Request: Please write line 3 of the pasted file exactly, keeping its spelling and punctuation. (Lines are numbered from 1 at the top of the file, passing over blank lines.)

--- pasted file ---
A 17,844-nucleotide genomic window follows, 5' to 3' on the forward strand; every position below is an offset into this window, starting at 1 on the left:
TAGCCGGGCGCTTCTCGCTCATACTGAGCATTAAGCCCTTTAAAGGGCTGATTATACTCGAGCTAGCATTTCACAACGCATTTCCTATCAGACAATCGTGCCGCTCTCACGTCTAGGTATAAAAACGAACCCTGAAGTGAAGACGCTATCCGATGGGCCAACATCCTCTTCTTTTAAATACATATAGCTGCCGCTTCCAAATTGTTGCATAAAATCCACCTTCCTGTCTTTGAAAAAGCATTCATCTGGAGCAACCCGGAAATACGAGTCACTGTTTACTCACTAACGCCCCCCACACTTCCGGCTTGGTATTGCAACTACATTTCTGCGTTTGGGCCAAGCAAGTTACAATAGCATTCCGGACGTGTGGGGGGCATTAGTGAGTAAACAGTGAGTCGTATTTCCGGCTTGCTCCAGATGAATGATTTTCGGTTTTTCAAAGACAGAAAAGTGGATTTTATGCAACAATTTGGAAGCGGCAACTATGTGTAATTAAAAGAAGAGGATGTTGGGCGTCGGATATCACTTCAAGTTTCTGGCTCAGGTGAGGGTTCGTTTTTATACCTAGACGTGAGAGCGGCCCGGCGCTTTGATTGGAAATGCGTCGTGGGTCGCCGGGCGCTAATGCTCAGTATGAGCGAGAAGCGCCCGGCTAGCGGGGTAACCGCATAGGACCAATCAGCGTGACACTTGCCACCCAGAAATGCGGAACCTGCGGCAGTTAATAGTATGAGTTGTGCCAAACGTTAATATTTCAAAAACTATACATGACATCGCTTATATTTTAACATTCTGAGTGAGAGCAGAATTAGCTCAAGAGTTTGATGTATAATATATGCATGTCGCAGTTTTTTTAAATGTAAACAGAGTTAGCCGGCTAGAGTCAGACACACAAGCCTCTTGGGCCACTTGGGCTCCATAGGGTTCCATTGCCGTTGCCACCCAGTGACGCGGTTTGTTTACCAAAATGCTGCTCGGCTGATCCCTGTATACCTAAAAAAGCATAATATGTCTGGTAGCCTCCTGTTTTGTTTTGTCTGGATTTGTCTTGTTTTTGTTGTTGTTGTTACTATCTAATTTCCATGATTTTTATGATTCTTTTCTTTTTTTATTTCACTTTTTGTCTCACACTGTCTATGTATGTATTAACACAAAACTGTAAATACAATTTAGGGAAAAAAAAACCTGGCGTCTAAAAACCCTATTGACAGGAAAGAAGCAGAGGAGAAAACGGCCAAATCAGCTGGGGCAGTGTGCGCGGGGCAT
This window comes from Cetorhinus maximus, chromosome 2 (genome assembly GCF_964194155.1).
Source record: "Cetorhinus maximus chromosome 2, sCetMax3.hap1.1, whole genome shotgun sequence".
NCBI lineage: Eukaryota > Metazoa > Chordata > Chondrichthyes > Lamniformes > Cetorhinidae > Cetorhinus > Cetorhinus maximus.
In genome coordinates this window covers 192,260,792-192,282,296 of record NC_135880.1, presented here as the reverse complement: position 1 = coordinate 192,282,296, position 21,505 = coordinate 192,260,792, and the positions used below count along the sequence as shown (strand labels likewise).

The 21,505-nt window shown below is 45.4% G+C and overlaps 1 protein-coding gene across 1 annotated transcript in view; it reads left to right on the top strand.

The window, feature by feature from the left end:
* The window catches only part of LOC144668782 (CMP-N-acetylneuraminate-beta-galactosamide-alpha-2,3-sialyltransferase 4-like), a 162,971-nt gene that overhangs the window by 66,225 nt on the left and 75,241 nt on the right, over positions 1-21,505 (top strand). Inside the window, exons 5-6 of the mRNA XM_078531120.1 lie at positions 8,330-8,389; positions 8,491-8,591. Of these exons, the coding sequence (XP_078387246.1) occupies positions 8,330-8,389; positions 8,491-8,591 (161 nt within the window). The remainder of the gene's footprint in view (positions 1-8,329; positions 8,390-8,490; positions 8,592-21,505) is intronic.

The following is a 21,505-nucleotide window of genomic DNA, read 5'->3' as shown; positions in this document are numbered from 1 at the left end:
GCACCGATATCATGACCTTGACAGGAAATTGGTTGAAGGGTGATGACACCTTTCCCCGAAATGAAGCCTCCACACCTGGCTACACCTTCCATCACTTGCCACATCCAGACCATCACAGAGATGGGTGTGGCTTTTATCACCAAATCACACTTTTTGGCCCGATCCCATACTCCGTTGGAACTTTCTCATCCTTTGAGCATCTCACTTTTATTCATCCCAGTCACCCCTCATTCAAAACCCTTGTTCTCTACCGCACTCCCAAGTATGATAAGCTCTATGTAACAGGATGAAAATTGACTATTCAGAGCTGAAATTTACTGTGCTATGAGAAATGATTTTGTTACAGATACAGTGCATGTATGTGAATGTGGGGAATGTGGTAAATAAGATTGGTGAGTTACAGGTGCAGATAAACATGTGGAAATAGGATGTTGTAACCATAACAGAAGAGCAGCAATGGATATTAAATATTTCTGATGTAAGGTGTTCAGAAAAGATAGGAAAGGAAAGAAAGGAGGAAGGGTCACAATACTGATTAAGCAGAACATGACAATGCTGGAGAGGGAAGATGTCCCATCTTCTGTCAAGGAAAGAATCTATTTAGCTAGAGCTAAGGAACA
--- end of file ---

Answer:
This window comes from Cetorhinus maximus, chromosome 2 (genome assembly GCF_964194155.1).